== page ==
Trend Forecast 2018: Health trends that will be big this year
From intermittent fasting to sleep inducing foods, experts predict the health trends that you need to keep an eye year.fitness Updated: Jan 02, 2018 12:45 IST
Ever wondered why eating healthy is one of the toughest New Year resolutions to follow? Because changing your eating habits is not easy, it requires dedication and patience. However, with new health trends coming up every now and then, it’s a bit confusing to figure out which health trends to follow. Therefore, we got in touch with expert nutritionists Kavita Devgan and Kanchan Patwardhan, who predict which health trends will be big in 2018 and why you ought to try them.
The full form of FODMAPS is fermentable oligo-, di-, mono-saccharides and polyols. This diet is low in fermentable carbohydrates and is meant for people who have sensitive stomach, and suffer from irritable bow syndrome. The focus is on consuming foods like wheat, rye, legumes, fruit including figs and mangoes. The benefit this diet offers is that it helps to reduce bloating, stomach pain, flatulence and bowel urgency.
It is defined as an eating pattern where one alternates between periods of eating and fasting. The focus during intermittent fasting is on the timing of consumption of your healthy meals. The advantage that it offers is that there is no fixed period for which you have to fast and eat. You can create a timetable as per your metabolism and body type. It is an excellent way to boost your immune system and promoting the growth of neurons, enhancing memory performance.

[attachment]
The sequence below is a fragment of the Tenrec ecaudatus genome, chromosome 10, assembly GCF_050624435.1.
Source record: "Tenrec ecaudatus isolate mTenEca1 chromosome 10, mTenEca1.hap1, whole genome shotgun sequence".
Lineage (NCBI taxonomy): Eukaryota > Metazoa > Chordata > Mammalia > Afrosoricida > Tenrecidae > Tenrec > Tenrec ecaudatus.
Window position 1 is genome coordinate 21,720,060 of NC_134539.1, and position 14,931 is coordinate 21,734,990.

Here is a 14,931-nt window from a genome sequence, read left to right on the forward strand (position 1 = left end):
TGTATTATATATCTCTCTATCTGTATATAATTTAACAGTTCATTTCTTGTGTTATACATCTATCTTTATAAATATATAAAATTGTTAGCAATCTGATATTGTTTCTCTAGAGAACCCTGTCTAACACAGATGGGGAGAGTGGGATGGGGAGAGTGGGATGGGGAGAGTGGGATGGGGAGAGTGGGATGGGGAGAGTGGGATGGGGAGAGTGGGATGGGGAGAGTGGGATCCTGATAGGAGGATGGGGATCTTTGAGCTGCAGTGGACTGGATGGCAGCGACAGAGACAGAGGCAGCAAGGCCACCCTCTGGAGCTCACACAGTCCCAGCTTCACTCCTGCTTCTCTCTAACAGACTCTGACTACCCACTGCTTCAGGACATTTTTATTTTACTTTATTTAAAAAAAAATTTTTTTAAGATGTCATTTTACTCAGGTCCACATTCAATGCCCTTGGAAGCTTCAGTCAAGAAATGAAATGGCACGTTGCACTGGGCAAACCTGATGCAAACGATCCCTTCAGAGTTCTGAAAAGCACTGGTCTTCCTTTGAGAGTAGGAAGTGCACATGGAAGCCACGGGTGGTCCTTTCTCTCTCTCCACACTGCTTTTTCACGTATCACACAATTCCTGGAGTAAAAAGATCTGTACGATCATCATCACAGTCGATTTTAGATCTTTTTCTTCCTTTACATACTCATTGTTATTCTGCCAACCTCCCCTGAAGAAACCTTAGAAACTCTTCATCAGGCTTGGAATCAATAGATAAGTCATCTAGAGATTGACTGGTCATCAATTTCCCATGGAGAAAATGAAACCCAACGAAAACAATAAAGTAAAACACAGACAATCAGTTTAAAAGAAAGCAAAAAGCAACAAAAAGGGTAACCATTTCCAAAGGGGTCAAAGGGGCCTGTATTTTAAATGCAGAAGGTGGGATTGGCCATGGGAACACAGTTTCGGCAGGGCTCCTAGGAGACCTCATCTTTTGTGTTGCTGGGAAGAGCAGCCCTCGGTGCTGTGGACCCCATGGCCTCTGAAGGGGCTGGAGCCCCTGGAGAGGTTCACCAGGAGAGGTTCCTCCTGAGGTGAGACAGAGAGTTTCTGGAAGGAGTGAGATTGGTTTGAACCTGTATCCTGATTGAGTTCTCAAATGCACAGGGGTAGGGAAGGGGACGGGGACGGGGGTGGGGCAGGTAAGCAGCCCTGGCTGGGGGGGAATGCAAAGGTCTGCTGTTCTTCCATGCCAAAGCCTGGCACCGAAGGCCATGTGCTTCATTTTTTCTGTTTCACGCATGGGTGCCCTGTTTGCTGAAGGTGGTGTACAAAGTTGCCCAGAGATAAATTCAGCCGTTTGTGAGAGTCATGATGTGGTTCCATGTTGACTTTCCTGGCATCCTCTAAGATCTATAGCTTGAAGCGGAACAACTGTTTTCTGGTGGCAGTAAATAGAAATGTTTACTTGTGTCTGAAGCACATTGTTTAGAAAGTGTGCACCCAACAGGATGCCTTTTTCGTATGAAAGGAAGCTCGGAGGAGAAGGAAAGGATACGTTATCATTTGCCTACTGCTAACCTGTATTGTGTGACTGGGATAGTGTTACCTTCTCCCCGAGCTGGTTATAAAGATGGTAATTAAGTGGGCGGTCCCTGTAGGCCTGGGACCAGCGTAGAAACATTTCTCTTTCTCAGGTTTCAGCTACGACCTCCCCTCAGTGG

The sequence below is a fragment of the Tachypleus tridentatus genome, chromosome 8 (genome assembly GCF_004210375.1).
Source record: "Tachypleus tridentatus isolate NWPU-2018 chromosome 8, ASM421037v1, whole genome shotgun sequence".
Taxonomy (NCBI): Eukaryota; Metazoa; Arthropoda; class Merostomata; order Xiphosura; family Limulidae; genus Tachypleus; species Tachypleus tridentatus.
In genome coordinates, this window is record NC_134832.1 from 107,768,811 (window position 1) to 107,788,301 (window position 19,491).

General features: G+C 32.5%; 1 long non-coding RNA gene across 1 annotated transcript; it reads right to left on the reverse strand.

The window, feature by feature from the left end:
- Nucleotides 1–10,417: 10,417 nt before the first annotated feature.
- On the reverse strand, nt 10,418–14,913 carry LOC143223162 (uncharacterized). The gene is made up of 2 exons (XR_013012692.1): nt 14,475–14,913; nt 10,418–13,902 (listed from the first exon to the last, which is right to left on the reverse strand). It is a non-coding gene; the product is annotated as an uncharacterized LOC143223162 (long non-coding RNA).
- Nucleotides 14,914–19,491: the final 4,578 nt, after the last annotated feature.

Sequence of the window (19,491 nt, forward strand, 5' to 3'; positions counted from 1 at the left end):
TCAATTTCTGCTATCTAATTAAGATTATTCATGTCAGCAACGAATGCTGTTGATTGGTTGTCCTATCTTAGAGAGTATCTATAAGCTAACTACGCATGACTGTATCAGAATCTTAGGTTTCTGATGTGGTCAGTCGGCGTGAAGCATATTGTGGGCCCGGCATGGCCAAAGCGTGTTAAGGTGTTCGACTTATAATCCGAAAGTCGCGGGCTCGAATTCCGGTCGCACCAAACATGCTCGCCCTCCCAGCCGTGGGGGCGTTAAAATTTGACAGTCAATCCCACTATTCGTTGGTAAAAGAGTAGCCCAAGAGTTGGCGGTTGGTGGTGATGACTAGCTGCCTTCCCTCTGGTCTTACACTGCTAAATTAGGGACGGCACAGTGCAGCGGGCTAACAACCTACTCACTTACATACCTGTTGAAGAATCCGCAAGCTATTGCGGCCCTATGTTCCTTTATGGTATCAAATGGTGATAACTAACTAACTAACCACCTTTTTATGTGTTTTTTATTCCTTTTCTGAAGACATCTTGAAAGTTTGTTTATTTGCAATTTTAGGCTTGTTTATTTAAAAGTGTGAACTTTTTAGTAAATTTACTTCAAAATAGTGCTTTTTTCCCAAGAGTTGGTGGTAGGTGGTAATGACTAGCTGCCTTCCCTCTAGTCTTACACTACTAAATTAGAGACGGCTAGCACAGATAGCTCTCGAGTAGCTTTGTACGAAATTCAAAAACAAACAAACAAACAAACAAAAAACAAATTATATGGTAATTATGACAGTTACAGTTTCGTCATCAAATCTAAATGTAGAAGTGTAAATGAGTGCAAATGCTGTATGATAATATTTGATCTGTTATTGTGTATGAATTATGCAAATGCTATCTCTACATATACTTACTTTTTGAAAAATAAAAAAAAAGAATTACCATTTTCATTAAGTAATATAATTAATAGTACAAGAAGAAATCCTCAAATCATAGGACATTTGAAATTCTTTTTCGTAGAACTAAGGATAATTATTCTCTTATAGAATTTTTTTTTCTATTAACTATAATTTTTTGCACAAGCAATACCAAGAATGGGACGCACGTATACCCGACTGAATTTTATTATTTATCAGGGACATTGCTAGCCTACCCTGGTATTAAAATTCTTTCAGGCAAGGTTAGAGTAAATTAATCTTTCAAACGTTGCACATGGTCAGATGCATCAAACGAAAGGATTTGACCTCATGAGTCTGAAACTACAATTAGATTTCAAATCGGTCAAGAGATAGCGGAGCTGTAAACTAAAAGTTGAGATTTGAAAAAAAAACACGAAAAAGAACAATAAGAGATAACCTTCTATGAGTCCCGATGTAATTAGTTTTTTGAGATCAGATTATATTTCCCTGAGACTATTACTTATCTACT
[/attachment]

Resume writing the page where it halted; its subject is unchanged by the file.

With lifestyle diseases and insomnia on the rise, 2018 is going to be the year of sleep-inducing foods. Rather than popping pills to sleep (which have harmful side effects), opt for foods such as miso soup, milk and yoghurt, walnuts, oatmeal. And yes you finally have cereal for dinner.
Over the years we’ve always considered the calorie count aka macro-nutrients (consisting of protein and carbohydrates) as the primary factor while making food choices. According to experts, by focussing on calorie count, one tends to ignore the amount of vitamins and minerals aka micro-nutrients, a food can offer. For example, most of tend to ignore potatoes and cheese because of high calorie count but the same cheese and potatoes are high in micro-nutrients.
Also known as nutraceuticals, functional foods are foods that offer health benefit beyond normal nutrition. They contain high amount of phytochemicals, which are natural, active plant chemicals that improve our health. Functional foods are also high in antioxidants. They can range from cereals, tea, oats to soy and fortified margarines.